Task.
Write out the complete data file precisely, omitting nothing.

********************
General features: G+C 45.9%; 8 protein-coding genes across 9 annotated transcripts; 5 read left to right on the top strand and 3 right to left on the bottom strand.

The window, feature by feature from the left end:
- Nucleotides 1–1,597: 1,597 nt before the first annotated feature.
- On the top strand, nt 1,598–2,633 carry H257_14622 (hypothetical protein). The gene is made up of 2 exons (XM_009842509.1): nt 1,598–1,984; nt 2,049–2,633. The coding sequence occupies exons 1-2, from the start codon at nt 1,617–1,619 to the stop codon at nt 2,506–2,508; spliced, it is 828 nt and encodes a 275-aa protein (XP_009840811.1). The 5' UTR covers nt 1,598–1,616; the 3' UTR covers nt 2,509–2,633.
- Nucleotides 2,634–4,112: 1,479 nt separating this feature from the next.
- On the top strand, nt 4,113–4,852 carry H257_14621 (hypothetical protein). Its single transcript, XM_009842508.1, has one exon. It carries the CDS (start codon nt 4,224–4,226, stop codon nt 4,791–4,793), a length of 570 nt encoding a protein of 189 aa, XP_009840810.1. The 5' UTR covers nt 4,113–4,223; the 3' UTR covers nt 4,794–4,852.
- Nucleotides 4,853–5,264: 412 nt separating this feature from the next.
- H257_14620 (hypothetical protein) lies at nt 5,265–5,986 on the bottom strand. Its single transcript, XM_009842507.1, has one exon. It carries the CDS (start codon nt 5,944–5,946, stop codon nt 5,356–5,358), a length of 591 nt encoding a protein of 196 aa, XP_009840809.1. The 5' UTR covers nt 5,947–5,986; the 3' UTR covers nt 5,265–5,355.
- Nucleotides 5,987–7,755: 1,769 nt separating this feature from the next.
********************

General features: G+C 45.9%; 8 protein-coding genes across 9 annotated transcripts; 5 read left to right on the top strand and 3 right to left on the bottom strand.

The window, feature by feature from the left end:
- Nucleotides 1–1,597: 1,597 nt before the first annotated feature.
- On the top strand, nt 1,598–2,633 carry H257_14622 (hypothetical protein). The gene is made up of 2 exons (XM_009842509.1): nt 1,598–1,984; nt 2,049–2,633. The coding sequence occupies exons 1-2, from the start codon at nt 1,617–1,619 to the stop codon at nt 2,506–2,508; spliced, it is 828 nt and encodes a 275-aa protein (XP_009840811.1). The 5' UTR covers nt 1,598–1,616; the 3' UTR covers nt 2,509–2,633.
- Nucleotides 2,634–4,112: 1,479 nt separating this feature from the next.
- On the top strand, nt 4,113–4,852 carry H257_14621 (hypothetical protein). Its single transcript, XM_009842508.1, has one exon. It carries the CDS (start codon nt 4,224–4,226, stop codon nt 4,791–4,793), a length of 570 nt encoding a protein of 189 aa, XP_009840810.1. The 5' UTR covers nt 4,113–4,223; the 3' UTR covers nt 4,794–4,852.
- Nucleotides 4,853–5,264: 412 nt separating this feature from the next.
- H257_14620 (hypothetical protein) lies at nt 5,265–5,986 on the bottom strand. Its single transcript, XM_009842507.1, has one exon. It carries the CDS (start codon nt 5,944–5,946, stop codon nt 5,356–5,358), a length of 591 nt encoding a protein of 196 aa, XP_009840809.1. The 5' UTR covers nt 5,947–5,986; the 3' UTR covers nt 5,265–5,355.
- Nucleotides 5,987–7,755: 1,769 nt separating this feature from the next.